Problems ensue when temperance, one of the eight laws of heath, is not followed in every area of our life. One of the more obvious ways in which intemperance is displayed is obesity. The statistics related to obesity in the United States of America are shocking. There are 58 million people overweight, 40 million obese, and three million morbidly obese. Eight out of every ten Americans over 25 years of age are overweight. Metropolitan weight tables show the “ideal” weight for longevity. A Google search will find the BMI, body mass index. Weighing in excess of your ideal weight with a BMI greater than 25 can be an indication of future health problems and decreased longevity. Contributing factors to obesity may include medical problems, such as a low thyroid level, what we eat, how much we eat, when we eat, how we burn calories, and our heredity. Of these, only our heredity is something over which we have no influence.
Eighty percent of Type 2 diabetes is related to obesity, as is 70 percent of cardiovascular disease. Forty-two percent of diagnosed breast and colon cancer are among obese individuals; 30 percent of all gallbladder surgery is related to obesity, and 26 percent of obese people have high blood pressure.
Our children are not immune to this growing epidemic. According to pediatric endocrinologist, David S. Ludwig, early childhood obesity may produce changes in metabolism, hormones, or the brain that oppose weight loss. Adolescents who are obese have seven times the risk of being morbidly obese (BMI greater than 40) than adults. Obese teens are increasingly steered toward riskier measures to prevent future health problems, including various weight loss surgeries. The severely obese are now rising faster in the United States population than those who are moderately obese. It is therefore critical that childhood weight problems are addressed before poor lifestyle habits are deeply ingrained.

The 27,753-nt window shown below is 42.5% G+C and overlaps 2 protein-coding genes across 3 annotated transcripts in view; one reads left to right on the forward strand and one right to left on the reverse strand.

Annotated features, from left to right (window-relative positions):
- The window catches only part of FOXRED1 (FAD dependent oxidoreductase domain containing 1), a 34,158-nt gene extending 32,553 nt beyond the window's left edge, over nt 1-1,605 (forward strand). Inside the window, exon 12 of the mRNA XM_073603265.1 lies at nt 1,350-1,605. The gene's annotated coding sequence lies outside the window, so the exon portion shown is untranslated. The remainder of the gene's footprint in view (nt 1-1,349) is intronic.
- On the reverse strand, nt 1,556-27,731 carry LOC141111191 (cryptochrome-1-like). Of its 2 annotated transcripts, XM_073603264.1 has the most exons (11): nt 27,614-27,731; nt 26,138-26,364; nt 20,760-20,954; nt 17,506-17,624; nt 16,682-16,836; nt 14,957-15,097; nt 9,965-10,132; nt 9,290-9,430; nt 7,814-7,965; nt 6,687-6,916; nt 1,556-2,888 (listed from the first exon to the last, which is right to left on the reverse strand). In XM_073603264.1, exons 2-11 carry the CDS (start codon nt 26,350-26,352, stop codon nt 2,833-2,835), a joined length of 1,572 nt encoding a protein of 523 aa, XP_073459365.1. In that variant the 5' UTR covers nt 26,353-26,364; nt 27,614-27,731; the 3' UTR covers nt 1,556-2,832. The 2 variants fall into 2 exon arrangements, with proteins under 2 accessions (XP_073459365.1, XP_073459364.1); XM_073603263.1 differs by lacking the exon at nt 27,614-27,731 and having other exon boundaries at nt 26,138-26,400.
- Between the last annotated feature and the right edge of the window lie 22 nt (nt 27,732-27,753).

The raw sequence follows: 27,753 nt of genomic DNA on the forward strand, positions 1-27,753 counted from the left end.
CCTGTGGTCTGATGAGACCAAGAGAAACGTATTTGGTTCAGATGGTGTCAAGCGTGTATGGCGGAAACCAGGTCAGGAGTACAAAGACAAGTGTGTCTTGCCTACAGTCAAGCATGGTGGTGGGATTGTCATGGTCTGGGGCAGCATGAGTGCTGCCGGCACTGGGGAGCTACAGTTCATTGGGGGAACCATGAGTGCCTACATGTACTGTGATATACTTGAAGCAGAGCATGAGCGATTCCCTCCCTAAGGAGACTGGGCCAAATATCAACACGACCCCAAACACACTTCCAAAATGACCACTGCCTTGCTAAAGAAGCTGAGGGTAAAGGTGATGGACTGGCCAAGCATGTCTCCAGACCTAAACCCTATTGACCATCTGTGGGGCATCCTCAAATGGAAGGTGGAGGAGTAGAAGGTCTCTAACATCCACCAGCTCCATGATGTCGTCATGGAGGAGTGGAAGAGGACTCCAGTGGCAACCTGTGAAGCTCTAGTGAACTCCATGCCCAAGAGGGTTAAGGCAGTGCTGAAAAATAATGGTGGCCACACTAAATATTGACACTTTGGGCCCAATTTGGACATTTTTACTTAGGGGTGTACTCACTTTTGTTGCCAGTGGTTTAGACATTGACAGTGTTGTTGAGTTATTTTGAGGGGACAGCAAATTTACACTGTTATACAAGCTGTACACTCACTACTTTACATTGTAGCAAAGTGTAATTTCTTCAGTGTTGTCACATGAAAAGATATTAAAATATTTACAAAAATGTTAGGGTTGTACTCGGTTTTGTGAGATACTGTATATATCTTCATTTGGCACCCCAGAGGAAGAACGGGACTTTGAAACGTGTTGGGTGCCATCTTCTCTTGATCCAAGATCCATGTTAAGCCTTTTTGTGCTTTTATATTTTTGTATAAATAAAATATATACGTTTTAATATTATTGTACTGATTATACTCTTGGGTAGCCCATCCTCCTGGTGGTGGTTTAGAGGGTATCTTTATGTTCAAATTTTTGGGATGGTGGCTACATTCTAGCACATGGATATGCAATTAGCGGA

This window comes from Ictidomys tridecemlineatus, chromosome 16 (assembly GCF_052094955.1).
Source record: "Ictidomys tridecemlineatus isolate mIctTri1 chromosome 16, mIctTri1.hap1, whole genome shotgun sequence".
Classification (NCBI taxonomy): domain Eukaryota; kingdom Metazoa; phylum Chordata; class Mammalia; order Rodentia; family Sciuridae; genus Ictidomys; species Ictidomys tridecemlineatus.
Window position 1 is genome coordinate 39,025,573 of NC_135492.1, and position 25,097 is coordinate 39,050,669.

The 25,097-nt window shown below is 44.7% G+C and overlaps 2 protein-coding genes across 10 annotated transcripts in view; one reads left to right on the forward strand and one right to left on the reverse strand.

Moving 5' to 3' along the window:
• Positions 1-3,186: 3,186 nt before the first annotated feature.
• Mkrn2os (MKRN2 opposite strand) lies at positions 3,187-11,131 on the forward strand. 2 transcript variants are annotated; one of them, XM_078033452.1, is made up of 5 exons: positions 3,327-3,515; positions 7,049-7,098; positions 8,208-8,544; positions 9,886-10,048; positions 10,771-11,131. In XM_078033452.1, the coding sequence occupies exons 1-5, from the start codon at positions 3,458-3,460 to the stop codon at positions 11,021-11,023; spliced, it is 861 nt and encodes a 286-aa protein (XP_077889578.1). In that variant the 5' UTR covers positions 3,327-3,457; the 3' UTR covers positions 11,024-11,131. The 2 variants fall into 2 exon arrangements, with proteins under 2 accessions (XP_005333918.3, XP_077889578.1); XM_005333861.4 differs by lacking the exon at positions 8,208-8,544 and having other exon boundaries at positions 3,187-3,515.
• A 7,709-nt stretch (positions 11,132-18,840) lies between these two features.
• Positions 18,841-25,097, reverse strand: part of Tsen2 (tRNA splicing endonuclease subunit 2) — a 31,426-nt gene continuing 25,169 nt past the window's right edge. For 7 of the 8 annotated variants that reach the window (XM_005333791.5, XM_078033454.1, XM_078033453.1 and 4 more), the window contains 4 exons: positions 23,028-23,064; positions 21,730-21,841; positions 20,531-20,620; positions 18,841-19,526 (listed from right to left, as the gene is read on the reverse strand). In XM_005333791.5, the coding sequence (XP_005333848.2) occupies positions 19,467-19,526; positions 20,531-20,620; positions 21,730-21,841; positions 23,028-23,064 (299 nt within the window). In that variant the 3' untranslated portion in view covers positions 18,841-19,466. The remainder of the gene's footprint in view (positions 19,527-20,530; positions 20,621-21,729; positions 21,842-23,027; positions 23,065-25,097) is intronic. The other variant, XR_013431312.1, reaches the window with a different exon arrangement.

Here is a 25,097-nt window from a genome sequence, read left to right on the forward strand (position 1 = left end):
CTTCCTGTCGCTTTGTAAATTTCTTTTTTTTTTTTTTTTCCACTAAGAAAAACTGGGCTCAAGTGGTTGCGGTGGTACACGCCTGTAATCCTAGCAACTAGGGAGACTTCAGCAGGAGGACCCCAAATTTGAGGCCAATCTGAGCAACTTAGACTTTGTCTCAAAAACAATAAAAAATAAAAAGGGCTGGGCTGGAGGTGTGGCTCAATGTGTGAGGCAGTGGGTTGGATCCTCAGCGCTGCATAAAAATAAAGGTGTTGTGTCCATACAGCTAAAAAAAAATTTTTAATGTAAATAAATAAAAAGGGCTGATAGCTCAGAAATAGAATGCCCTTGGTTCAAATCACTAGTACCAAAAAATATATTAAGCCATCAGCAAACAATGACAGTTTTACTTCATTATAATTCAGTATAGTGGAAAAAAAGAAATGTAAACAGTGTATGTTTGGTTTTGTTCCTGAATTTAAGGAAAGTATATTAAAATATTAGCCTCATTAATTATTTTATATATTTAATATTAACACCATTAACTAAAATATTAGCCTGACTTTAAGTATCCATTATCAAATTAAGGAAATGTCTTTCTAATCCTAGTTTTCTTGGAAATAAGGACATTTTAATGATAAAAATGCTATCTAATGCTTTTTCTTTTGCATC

These health issues have an untold effect on the lives of the individuals, families, and society. This problem needs to be addressed not only as a health problem but as a spiritual problem, because we are told whether we eat, drink, or whatever we do, we are to glorify God (I Corinthians 10:31). The Bible has very specific counsel regarding moderation and diet. “Let your moderation be known unto all men. The Lord is at hand.” Philippians 4:5. “Put a knife to thy throat, if thou be a man given to appetite.” Proverbs 23:2.
Please know that this problem goes much deeper than the social stigma associated with appearance and poor health. It is related to many problems in our world. “And yet with scarcely a thought or care, men and women of the present generation indulge intemperance by surfeiting and drunkenness and thereby leave, as a legacy for the next generation, disease, enfeebled intellects, and polluted morals.” The Adventist Home, 173.
“I beseech you therefore, brethren, by the mercies of God, that ye present your bodies a living sacrifice, holy, acceptable unto God, which is your reasonable service.” Romans 12:1.